A heroic NHS nurse has been left fighting for her life with coronavirus after treating a patient with the disease – without being provided any personal protective equipment.
Becky Usher, 38, remains in an intensive care unit where she is in an induced coma and relying on a ventilator to breath after testing positive for the deadly disease.
Relatives claim that Becky was not provided with any PPE when treating the patient – who staff did not initially know the patient had coronavirus – at Dewsbury and District Hospital for two days.
Becky first developed a high temperature and a sore throat on Sunday, April 5.
She experienced breathing difficulties at her home in Heckmondwike, West Yorks., on Tuesday and began to slur her words, so her worried partner called 111.
Becky, who has a six-year-old daughter, was rushed to Pinderfields Hospital in Wakefield where she was admitted to intensive care after her condition worsened.
Her family said she has tested positive for coronavirus and remains in the intensive care unit, where she is in an induced coma and relying on a ventilator.
Her sister Kelly Cardwell, 42, said the family is “heartbroken” as they are unable to be by her side in hospital, where she remains in a critical but stable condition.
Kelly said: “The hardest part is not being able to see her and not being able to see my parents, thinking we may not ever see her again.
“Becky is bubbly, outgoing and has a heart of gold. She is also very stubborn and a fighter.
“She is extremely popular and has so many friends wishing her well.
“She will be overwhelmed with the positivity and support she’s received
“Becky has basically risked her own health for others.
“I think they don’t have enough PPE. She was told they didn’t need any as there were no patients with coronavirus.
“I believe they do have it now, but obviously a few days too late.”
Becky has underlying health conditions including Long QT syndrome, a hereditary heart condition which left her fighting for her life in 2004 after multiple heart attacks.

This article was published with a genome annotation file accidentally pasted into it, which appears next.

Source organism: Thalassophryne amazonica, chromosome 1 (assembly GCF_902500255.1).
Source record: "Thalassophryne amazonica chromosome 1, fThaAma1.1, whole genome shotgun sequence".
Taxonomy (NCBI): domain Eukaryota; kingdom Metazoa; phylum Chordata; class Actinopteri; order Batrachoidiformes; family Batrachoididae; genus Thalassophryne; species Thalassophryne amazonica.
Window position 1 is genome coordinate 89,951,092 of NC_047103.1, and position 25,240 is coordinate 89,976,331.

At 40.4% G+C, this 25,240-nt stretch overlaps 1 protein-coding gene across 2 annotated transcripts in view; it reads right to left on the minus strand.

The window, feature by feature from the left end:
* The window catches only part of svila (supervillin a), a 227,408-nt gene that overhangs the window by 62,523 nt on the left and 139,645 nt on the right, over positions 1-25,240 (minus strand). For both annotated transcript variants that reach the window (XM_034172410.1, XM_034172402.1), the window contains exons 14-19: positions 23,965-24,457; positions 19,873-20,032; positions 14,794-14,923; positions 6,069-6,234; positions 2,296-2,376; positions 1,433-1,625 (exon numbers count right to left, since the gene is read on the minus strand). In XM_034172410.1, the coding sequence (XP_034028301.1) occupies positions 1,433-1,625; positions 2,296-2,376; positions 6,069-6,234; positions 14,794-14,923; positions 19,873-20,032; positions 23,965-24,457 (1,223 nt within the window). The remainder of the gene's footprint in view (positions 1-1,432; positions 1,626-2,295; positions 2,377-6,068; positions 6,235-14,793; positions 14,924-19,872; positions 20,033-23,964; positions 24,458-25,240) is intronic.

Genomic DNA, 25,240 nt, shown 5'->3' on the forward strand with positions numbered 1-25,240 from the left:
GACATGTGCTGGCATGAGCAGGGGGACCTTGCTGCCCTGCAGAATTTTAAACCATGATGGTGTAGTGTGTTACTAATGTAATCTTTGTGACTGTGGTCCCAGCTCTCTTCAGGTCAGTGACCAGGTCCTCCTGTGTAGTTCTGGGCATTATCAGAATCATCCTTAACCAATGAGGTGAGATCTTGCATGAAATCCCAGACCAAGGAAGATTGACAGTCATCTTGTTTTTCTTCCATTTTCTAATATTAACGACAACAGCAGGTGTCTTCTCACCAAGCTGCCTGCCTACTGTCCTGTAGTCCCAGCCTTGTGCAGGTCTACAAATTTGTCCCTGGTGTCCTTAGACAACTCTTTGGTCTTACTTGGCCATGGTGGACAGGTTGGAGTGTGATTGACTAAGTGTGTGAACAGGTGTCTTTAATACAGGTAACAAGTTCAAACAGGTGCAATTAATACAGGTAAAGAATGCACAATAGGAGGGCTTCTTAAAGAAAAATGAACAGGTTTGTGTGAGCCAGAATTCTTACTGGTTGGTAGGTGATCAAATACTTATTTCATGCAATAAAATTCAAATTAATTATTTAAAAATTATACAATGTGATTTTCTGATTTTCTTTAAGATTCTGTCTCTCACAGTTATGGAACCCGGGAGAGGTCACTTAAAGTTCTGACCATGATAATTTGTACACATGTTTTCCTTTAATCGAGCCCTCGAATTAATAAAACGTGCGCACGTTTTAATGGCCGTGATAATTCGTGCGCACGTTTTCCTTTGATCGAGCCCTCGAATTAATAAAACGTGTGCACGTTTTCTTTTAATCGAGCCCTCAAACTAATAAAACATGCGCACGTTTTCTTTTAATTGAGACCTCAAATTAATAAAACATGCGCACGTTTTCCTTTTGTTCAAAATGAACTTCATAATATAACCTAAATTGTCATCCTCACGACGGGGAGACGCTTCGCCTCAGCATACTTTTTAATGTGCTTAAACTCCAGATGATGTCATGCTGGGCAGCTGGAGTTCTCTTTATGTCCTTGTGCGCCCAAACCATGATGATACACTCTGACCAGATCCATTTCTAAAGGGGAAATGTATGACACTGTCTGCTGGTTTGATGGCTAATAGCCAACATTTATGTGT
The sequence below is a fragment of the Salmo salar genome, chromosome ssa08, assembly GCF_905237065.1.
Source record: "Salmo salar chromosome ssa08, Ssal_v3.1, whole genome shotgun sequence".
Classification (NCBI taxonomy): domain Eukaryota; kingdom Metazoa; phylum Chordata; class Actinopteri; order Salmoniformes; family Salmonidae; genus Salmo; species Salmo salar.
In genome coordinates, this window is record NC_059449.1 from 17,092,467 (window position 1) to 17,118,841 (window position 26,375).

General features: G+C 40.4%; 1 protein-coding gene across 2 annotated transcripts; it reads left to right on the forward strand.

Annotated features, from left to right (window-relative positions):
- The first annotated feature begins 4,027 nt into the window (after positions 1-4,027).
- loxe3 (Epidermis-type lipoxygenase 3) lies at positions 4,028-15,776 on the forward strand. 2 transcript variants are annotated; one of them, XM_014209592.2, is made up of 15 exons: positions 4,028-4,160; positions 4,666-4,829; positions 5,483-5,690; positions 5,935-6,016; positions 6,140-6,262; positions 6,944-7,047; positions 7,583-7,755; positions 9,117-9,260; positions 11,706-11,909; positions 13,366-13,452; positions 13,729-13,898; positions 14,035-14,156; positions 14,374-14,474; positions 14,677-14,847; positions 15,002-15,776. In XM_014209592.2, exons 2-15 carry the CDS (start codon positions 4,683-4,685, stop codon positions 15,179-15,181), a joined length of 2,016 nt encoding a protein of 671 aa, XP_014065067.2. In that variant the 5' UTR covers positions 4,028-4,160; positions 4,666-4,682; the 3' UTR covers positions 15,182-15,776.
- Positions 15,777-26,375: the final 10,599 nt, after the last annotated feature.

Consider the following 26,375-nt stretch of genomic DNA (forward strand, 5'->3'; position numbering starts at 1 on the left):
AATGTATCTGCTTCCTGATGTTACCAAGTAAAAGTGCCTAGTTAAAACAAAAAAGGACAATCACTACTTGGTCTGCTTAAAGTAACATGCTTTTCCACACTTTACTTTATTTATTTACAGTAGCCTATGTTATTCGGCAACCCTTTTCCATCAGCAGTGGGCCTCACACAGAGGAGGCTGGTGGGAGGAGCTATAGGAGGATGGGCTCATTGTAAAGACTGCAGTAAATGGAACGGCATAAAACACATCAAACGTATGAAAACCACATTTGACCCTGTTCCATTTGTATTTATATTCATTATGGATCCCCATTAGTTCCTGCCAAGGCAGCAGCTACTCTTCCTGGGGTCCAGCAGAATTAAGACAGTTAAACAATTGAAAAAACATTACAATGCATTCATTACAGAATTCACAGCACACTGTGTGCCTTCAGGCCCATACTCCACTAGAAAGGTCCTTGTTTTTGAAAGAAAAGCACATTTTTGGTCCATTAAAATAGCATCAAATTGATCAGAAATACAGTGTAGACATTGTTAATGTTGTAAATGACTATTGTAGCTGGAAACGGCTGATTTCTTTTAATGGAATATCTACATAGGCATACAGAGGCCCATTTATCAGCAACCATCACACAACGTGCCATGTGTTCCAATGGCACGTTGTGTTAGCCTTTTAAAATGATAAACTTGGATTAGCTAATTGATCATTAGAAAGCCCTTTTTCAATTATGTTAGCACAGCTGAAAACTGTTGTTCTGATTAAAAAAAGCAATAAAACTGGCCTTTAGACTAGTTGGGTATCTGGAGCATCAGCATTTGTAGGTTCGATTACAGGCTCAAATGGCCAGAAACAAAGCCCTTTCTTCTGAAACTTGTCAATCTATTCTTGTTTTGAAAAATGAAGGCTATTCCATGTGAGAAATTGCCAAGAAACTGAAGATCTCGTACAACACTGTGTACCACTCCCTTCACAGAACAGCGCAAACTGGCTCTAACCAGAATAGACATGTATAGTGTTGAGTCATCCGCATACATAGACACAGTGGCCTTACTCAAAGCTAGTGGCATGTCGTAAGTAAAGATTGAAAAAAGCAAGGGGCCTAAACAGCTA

Kelly added: “It just seems such an injustice for her to have fought so hard in 2004 and have a second chance, just to be fighting again now with none of us by her side.”
Kelly praised her sister’s fellow NHS heroes who are going through hell on the frontline against coronavirus, which has killed at least 19 NHS workers.
She added: “For the other NHS angels and key workers supporting everyone through this worrying and difficult time, we can’t thank you enough for the risk you are taking to save other’s lives.
“Just know how much everyone truly appreciates the sacrifice you are making each day.
“The staff in ICU are doing a great job and we are grateful for the support Becky is getting.”
Kelly has posted a handmade card with a big red heart inside to Pinderfields, urging her sister to ‘keep fighting’.
She added: “Please – our sister, daughter and beautiful mother – fight this with everything you have like you did back in 2004.
“We know you can beat this and you have so many people waiting for you to get better and make more memories with.”
Becky’s partner Martin Parker, 40, said: “She told me off when the paramedics arrived.
“Said she was fine, but I knew she wasn’t.
“The paramedic said ‘tell him off when you get home, but you’re going to hospital’.
I miss her and I love her
“I miss her and I love her.”
The government has come under heavy criticism for not doing enough to provide frontline staff with personal protective equipment.
Speaking at Saturday’s coronavirus briefing in Downing Street, home secretary Priti Patel said: “I’m sorry if people feel that there have been failings. I will be very, very clear about that.
“But at the same time, we are in an unprecedented global health pandemic right now.
“It is inevitable that the demand and the pressures on PPE and demand for PPE are going to be exponential.”
But acting Lib Dem leader Ed Davey blasted on Saturday: “Over the last few days, it has become clear that the Government is failing to deliver on key promises to NHS and social care workers, especially over supplies of protective equipment.
“Ministers look in danger of losing control.
“We simply cannot send tens of thousands of frontline workers to care for people as they fight this virus without adequate protection.
“The lack of sufficient protective equipment is becoming a national scandal; many health and care staff clearly feel they’ve been sold down the river.”